Batman: Creature of the Night is a poor attempt to explore a fan’s love for Batman following a derivative tragedy that will send him down a dangerous path.

Thank you to Penguin Random House Canada for sending me a copy for review!




  • Well, despite the fact that I think this book has a pretty interesting premise, it seems that the story was poorly executed and resulted in a not so good graphic novel. Shame really. The art does look good though, but well that’s unfortunately not enough to hide the fact that this is apparently not a really good effort😔
    That said, slightly off topic: seen the new Batman movie trailer yet? That looks pretty good I have to say! 😃😃

    Liked by 1 person

    • It really does! And I’m sure there are some who can overlook the issues I saw in it and still enjoy it very much for its dark and twisted take on Batman. I just wish it had attempted to do something differently.

      HELL YES, MY FRIEND! You have no idea how insanely hyped up I am about it and a lot of the recently announced DC stuff!!!! It’s going to blow everyone’s mind! Mark my words!!! 😀 😀 😀

      Liked by 1 person

      • Isn’t it just? I think it is really going to be good, and that it might be the first time that DC is actually going to put up a decent fight when compared to Marvel. In fact Marvel is in trouble with so many movies and tv shows that have been put on hold. It seems like pretty much they are both on their starting point. I’m definitely excited for it too😀

        Liked by 1 person

        • Right? I’m tired of people looking down on DC movies post-Nolan. They aren’t complete garbage but they suffered immensely from trying to catch up to Marvel’s MCEU plan. Now, with The Flash movie, they clearly have a plan to fix that mess and start on the right foot and I’m all in for it! Time to get hyped up once again for Wonder Woman first though! 😀

          Liked by 1 person

  • Love that scathing review, Lashaan! 😁 More of those, please!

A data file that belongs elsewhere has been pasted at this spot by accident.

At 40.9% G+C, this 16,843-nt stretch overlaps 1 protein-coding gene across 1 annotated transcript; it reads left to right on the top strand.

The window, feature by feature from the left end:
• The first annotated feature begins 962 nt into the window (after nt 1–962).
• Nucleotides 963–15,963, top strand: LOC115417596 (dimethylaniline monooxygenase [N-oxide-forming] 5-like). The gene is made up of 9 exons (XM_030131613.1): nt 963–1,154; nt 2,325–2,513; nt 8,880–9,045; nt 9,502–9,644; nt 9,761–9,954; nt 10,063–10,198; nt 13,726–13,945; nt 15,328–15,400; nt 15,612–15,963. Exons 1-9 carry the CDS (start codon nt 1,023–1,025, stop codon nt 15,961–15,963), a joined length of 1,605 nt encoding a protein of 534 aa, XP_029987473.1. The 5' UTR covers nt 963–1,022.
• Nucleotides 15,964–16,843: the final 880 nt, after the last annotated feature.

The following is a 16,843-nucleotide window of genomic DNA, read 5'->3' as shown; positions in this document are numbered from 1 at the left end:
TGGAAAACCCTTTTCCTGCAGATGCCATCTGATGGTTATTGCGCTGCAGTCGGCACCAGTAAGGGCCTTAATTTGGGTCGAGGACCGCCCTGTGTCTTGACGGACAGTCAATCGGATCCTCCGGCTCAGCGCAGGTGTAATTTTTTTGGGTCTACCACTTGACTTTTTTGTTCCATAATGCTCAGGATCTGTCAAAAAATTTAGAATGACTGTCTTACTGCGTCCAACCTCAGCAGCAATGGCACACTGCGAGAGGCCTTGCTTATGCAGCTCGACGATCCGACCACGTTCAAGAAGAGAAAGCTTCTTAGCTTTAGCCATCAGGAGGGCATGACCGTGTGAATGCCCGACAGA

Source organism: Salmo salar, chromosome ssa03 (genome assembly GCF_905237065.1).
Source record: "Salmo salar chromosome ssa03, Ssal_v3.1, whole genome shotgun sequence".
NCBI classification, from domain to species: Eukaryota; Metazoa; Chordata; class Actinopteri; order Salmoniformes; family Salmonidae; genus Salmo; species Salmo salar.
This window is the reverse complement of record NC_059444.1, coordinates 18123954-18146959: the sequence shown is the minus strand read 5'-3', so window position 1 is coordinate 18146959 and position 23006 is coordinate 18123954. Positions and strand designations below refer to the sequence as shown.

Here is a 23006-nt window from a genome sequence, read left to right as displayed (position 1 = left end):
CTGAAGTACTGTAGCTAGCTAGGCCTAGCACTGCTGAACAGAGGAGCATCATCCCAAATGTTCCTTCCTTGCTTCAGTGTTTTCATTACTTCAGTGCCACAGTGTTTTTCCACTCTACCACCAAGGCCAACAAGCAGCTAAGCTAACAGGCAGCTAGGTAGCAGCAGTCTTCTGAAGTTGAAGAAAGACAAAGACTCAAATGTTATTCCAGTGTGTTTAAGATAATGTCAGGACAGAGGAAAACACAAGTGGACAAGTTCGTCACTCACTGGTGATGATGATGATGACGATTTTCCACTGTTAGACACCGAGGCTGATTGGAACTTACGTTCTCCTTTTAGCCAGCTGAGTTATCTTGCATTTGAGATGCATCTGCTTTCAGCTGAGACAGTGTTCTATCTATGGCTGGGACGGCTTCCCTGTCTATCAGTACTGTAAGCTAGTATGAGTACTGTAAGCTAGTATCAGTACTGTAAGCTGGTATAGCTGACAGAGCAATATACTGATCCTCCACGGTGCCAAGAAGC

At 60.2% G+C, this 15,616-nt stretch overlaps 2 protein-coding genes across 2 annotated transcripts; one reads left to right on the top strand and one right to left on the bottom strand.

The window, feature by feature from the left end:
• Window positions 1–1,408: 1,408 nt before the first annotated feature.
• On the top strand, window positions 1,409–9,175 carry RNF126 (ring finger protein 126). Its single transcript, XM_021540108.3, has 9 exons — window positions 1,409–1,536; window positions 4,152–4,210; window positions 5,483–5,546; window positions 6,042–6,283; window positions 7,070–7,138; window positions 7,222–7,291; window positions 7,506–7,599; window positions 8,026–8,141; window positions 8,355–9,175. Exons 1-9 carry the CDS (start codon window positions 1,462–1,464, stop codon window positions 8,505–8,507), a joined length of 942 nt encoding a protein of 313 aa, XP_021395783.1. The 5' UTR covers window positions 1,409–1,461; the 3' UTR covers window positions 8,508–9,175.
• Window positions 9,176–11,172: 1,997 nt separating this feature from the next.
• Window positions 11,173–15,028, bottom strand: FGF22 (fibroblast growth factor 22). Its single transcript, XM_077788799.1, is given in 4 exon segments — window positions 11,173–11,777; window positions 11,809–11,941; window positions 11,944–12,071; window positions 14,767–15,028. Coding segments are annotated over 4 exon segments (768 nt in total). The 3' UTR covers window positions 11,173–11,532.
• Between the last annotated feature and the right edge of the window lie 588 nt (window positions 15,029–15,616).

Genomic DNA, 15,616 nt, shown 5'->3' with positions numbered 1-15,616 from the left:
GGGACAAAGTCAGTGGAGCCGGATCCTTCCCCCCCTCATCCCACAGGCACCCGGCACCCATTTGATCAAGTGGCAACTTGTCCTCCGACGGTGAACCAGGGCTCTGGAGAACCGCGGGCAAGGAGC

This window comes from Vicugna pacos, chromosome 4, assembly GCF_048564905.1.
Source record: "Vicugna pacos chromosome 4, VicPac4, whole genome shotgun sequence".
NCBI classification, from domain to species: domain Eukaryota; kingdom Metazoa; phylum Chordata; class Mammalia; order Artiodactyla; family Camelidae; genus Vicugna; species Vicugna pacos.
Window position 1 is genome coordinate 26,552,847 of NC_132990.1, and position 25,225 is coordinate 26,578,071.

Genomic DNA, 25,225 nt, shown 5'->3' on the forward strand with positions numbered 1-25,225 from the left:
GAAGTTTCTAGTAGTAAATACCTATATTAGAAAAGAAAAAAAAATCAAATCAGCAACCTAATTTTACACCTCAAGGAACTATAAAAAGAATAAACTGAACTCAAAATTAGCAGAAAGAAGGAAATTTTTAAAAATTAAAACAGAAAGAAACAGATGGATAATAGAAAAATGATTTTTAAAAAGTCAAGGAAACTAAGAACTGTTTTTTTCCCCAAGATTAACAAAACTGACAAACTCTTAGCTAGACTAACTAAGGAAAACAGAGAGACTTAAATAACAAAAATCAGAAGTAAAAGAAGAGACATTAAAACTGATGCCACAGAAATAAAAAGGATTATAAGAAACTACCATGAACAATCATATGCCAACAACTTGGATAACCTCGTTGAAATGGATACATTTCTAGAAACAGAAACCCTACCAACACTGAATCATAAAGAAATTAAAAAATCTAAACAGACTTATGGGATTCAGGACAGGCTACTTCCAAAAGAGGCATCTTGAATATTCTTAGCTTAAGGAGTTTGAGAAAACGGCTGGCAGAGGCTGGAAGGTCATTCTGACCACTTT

I’m actually surprised you still have it 2 stars – I awarded it 1, and that solely for art 🤣

    Liked by 1 person

  • Mmmm so poor plot but brilliant art? Gosh you didn’t hold back anything Lashaan but such honesty is priceless! Excellent review as usual!

    Liked by 1 person

  • Sounded like a premise with potential. Sorry to hear it didn’t pan out. The naming was quite brilliant though… Bruce Wain, right? So clever… 🙂

    Liked by 1 person

  • Oh, wow … never have I had such love for a piece of cover art (genuinely one of the best Batman covers I’ve seen) only for the story to sound so off-putting and lazy.

    Safe to say, I think I’ll give this, and the dozens of unbelievable coincidences a miss.

    Great review, Lashaan. Very well dissected 🙂

    Liked by 1 person

  • Darn, I was quite interested in this as Busiek is normally reliable as a writer but seems the concept not only didn’t work but is actually an insult to our beloved Dark Knight! I like the sound of the Mazzucchelli-esque art (can we get more of that on the actual regular Batman books please, DC Gods?), surely the only thing this title has going for it. Great write-up Lashaan, another one I can avoid checking out haha!

    Liked by 1 person

    • Yep, I think his take on Superman was much better conceptually than this one. Some might still enjoy this idea for Batman but man… I struggled to be impressed by all those “coincidences” forced onto us. Hahahah it would be such a huge move to go towards something more abstract and stylistic, almost old school after getting insanely talented “realistic” artists hahaha Thanks for reading, Chris! 😀

      Liked by 1 person